They say breakfast is the most important meal of the day but I think Monday lunch is the most important meal of the week. If I’ve destroyed myself indulged a little too much over the weekend, I like to recover with a good healthy Monday lunch. Start the week off right and it’s easier to make healthier choices throughout the week. I’m also trying to make more meals in advance (I’m hoping these kinds of recipes are helpful for you too).
This is a noodle salad, but secretly there’s a kale salad hidden in here as well. I like to go light on the noodles and pile on a rainbow of veggies of varying textures – this time I went with soft kale, thinly sliced cabbage, meaty mushrooms and some crunchy carrots and radishes. (There’s also some tofu that’s not pictured, but feel free to sub in whatever protein you like). We ate this for dinner one night and I packed it up for lunch the next day.
A good start to the week… even if all bets might be off by Friday.
Growing up, my mom packed my school lunch every single day. From the first grade to my first year in college (yes, really)… she would send me off with a well rounded meal. I can remember my first lunchbox – it had Strawberry Shortcake on the front and it was made of tin – inside, it contained a pb&j sandwich on wheat, cut-up fruit in a tiny orange tupperware container, and 3 cookies.
I’ve never known what it’s like to be without lunch, (or any other meal for that matter). If ever I forgot my lunch, you’d better bet that my mom drove over to the school to drop it off. Even now, it would have to be an exceptionally crazy busy day for me to be distracted enough to skip lunch.
This is sadly not the case for many many kids around the world… which is what today’s post is about. You may have already seen a lot of lunch all over the internet today … my friend Nicole from The Giving Table has organized yet another wonderful campaign. Food bloggers all over are posting about lunch to collectively raise money the The Lunchbox Fund, an amazing organization who provides a daily, nutritious meal to children in South Africa. For many, that school lunch is their only meal of their day. Our goal is to raise money to provide 100 school children a meal for an entire year. We’re encouraging everyone to give what you can – the $4 you spend on your morning latte, or $6 green juice can make a world of a difference. Click here to learn more //Click here to help out
Oh, and I also have a small recipe… pictured at the top of this post are typical lunches for myself and Jack. I love anything and everything with avocado, he loves sandwiches slathered with almond butter.
Click through for a recipe for this white bean spread that I’m currently loving… it’s a perfect spread for quick lunches all week…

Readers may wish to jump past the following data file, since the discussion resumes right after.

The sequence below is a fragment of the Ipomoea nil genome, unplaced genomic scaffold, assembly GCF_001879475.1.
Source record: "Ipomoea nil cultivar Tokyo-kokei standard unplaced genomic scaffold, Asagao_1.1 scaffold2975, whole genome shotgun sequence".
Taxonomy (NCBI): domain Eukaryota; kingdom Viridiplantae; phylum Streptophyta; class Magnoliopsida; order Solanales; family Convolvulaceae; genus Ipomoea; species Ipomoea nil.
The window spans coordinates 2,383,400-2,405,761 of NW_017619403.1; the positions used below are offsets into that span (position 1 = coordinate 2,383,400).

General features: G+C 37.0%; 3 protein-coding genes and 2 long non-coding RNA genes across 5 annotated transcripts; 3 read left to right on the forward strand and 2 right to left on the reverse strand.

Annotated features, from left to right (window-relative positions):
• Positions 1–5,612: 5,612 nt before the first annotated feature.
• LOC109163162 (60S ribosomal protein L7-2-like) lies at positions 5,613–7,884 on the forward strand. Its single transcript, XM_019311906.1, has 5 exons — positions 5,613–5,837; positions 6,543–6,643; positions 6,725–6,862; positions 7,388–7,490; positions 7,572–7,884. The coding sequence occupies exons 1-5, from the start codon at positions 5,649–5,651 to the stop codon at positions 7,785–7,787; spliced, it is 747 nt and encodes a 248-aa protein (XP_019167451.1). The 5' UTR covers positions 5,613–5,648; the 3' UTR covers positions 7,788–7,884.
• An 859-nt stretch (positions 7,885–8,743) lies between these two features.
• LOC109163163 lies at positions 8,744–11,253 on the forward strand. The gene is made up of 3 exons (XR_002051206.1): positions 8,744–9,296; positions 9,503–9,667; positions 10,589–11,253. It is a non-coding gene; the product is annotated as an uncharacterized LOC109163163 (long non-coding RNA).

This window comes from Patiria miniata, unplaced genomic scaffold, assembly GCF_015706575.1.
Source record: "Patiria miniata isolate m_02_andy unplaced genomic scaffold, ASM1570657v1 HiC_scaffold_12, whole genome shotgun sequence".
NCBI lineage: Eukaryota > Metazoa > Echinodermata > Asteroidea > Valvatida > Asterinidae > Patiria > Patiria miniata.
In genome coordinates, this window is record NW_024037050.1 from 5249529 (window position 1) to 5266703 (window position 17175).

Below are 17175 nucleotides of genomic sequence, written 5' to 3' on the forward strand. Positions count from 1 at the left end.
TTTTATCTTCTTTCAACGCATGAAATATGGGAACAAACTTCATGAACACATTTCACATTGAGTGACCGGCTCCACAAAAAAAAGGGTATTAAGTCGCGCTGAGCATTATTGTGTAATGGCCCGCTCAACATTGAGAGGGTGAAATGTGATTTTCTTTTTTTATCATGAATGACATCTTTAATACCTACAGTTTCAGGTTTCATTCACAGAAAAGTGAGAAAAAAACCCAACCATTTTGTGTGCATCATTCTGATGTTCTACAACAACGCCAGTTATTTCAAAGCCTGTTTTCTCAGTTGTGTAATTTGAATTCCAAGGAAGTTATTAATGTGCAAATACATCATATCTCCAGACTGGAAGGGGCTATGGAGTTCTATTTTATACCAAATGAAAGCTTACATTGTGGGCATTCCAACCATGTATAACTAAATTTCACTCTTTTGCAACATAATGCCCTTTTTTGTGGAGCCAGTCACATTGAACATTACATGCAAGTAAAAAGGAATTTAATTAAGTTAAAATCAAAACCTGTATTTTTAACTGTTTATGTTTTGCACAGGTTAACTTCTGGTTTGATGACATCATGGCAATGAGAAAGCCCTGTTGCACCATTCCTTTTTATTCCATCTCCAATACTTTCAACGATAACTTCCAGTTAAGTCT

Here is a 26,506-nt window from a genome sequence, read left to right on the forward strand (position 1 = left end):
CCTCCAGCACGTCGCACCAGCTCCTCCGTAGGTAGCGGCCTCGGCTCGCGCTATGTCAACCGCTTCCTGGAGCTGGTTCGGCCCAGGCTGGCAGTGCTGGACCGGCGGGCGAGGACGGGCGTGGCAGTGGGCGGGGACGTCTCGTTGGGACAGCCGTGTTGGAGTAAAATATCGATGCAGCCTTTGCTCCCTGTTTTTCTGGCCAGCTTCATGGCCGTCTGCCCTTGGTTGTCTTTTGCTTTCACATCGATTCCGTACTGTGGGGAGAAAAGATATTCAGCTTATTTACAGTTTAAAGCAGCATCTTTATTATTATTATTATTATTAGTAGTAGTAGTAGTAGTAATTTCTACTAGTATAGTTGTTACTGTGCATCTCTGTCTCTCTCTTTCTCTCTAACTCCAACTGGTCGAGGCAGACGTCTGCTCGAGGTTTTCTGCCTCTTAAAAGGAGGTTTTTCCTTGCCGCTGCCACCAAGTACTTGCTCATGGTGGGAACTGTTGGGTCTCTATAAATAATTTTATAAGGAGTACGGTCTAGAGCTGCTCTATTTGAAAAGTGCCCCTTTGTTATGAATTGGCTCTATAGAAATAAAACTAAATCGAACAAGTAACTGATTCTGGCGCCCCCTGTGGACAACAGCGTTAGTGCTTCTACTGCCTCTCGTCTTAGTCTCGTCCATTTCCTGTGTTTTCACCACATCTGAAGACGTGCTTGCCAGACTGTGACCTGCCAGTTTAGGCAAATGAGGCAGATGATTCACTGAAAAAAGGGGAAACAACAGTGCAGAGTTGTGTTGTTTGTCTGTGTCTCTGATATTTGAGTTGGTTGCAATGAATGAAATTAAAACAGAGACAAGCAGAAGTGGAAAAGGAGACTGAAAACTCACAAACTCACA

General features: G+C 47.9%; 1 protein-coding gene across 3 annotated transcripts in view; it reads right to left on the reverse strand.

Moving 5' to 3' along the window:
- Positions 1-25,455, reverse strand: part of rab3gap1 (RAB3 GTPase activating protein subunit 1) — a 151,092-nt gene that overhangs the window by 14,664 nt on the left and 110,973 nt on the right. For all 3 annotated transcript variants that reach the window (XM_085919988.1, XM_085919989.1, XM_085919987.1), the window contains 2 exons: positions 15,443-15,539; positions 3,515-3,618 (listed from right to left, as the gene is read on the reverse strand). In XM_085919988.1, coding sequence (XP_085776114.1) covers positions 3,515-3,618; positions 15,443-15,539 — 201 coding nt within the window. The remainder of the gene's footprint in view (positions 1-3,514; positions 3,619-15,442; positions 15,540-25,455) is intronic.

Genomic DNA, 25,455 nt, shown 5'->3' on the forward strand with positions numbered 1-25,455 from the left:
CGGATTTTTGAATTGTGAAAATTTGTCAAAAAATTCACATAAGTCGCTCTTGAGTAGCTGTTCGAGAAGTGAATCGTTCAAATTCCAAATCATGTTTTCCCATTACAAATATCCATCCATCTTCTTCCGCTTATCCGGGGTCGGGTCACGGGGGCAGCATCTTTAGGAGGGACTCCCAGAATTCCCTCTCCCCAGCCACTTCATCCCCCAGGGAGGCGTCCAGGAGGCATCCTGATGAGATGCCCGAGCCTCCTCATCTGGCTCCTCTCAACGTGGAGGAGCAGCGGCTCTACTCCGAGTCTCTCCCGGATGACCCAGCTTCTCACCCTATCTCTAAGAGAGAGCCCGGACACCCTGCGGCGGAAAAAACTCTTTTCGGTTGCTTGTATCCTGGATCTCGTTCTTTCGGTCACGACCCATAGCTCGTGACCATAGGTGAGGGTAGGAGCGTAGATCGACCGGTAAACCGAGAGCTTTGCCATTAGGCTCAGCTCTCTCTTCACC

There’s a category that’s seriously underrepresented here, and that is: lunch. Lunch, for me, is the meal that happens in between all of these recipe posts. It’s usually a quick throw-together meal that utilizes a previous night’s dinner and/or an assortment of random on-hand ingredients… (ie. a half of an avocado, a few leaves of kale, leftover quinoa, an opened container of greek yogurt). I love a big lunch salad but when I don’t have enough greens & things to make up a full meal, I take what I do have and put it in (or on) a pita.
I keep these Stonefire pitas on hand, usually in my freezer for easy access – they reheat and toast up perfectly. (And yes, they are sponsoring this post, but I’ve seriously been buying their pita and flatbread for years).
You’ll notice I haven’t included actual measurements in this ingredient list – since I’m usually “cooking” for one, my measurements are truly “a bit of this, a pinch of that.” Feel free to adapt & interchange things, using what you have. Everything here can be made ahead & stored for days in the fridge. It’s all pretty packable – just keep the pita separate and stuff it when you’re ready to eat. (A soggy pita would be a pity!)
I don’t make peanut sauce nearly enough. I forget how easy it is, and that I usually already have all the ingredients on hand. I’ve made other variations before, but this time I wanted to simplify it down to just the necessary six ingredients. It takes about 5 minutes (tops) to stir it together… then toss it with noodles & veggies. Dinner is done.
We rarely have leftovers at the end of a meal, but when we do, this is what my lunch looks like the next day. Of course you could just eat the cold noodles on their own, but I get bored easily so this is an example of how I like to slightly switch things up. In this case, I loved the creamy noodles in the crispy lettuce leaves. (And a little extra spice).